Vitamin K is best known as an essential factor for blood clotting. During the last years we have also seen that vitamin K may protect against osteoporosis/fractures, atherosclerosis, hepatocarcinoma development and dementia. Vitamin K acts as a cofactor in an enzymatic reaction that converts glumate residues (glu) into y-carboxyglutamate residues (gla) in vitamin K-dependent proteins. Without the carboxylation-reaction, the proteins do not have any function.
The purpose of this project was to systematically review published papers about the effect of vitamin K2 on bone mineral density/fractures and atherosclerosis – and to assess K2’s role in prevention and treatment of these diseases.
The search included the words: ”vitamin K2”; ”menatetrenone”; “menakinon” in the combination with one of the following: ”atherosclerosis”; ”coronary disease”; ”heart disease”; ”vascular disease”, ”vascular calcification”; ”cardiovascular disease”; ”blood vessel”; ”osteoporosis”; ”bone mass”; ”bone mineral density” and ”fractures”. The search was done in Pubmed, Medline/Ovid and Cochrane until 1. November 2007. Human randomized controlled trials (RCT) that gave the participants only vitamin K2 were included in this project. The studies with BMD or fractures and arterial calcification or coronary heart disease as the main outcome were included. There was not found any RCT about the association between vitamin K2 and calcification/coronary heart disease, thus other study types were included. In total 49 potentially relevant RCT about BMD/fractures were found, but only 15 fulfilled the criteria for inclusion. In total 58 studies were found that concerned calcification/ coronary heart disease, but only 3 were included in this project. The others did not have calcification/ coronary heart disease as endpoint.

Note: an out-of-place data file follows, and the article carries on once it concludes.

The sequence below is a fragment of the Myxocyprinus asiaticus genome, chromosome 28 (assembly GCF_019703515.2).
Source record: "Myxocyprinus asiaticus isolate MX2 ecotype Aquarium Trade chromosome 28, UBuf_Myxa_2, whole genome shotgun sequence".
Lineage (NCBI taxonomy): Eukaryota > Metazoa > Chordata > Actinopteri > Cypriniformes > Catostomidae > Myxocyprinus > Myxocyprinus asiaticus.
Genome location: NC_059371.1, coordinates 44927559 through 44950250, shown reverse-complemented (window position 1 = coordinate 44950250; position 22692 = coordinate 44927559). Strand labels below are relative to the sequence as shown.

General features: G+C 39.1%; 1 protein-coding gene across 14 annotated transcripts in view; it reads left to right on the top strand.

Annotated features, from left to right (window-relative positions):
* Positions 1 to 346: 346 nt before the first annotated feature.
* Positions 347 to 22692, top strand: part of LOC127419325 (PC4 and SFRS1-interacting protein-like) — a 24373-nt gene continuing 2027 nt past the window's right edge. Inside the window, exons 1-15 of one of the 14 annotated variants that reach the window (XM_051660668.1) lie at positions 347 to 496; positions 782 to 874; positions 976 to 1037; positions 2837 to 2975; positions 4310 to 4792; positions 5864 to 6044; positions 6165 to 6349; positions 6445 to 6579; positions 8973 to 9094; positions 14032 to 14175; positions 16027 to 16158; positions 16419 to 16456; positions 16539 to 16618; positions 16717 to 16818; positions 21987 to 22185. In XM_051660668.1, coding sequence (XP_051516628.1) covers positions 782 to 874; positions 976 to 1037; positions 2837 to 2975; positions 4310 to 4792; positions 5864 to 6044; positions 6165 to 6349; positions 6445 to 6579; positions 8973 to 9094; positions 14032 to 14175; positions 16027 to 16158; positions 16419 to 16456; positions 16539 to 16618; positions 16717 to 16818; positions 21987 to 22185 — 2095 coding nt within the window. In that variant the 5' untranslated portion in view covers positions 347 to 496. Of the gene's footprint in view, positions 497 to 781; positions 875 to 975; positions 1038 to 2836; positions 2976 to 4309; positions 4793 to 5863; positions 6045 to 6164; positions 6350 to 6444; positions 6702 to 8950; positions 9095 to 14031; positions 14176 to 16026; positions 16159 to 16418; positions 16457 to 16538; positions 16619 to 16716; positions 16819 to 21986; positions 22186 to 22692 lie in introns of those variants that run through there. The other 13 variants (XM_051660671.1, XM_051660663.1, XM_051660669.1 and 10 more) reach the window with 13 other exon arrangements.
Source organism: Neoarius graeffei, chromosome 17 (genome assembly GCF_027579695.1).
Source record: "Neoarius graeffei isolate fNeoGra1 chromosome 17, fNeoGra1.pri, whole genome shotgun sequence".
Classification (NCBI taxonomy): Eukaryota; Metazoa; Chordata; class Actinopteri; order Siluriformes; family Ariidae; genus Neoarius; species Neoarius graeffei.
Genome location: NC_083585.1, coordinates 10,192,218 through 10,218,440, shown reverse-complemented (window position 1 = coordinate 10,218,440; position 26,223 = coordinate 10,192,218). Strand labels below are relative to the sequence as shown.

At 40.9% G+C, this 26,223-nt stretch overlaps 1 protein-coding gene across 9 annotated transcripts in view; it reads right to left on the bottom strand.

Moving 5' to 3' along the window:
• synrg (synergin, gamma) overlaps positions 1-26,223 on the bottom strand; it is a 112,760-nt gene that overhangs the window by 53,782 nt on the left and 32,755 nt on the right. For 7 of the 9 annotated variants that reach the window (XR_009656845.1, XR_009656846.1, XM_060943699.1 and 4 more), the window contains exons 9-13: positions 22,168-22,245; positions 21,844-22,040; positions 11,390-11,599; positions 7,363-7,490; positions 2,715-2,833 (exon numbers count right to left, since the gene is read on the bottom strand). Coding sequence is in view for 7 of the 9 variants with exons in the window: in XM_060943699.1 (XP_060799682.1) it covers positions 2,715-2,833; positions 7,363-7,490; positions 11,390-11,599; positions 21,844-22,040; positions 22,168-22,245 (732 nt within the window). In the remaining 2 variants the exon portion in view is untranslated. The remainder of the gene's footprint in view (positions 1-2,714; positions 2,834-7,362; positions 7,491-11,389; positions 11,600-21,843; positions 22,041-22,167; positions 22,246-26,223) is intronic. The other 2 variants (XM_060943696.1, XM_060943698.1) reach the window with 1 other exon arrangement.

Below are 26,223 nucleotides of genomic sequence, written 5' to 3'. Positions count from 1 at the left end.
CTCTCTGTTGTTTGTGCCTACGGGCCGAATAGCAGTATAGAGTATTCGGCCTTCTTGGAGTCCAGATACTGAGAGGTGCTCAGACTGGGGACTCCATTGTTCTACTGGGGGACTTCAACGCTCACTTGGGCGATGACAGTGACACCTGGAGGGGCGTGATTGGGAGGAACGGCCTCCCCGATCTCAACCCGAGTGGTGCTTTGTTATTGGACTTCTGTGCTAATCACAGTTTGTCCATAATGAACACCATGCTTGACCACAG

Several studies demonstrated that a high vitamin K2 intake, 45 mg pr day, could maintain or increase bone mineral density and a few studies showed reduced risk of fractures in osteoporotic women. It is suggested that vitamin K2 reduces bone loss in osteoporotic women through the vitamin K-dependent protein osteocalcin. Only a few studies, mostly animal studies, are published about vitamin K2 and atherosclerosis. The vitamin K-dependent protein MGP is assumed to inhibit the calcification in arteries. The studies suggested that intake of adequate doses of vitamin K2 may prevent atherosclerosis, but the effect and the role of vitamin K2 in this connection need further investigation.We conclude that vitamin K2 prevents bone loss/fractures in osteoporotic women. Since most of the studies are from Japan using doses of 45 mg K2, we do need more large-scale, randomized clinical trials in Caucasian and Scandinavian women and men also with other doses, to figure out if we should change our osteoporosis treatment or decide on a recommended daily dose of vitamin K2 in Norway. Vitamin K2 may also prevent arterial calcification, but we need more studies in humans, particularly randomized clinical trials with different doses of vitamin K2.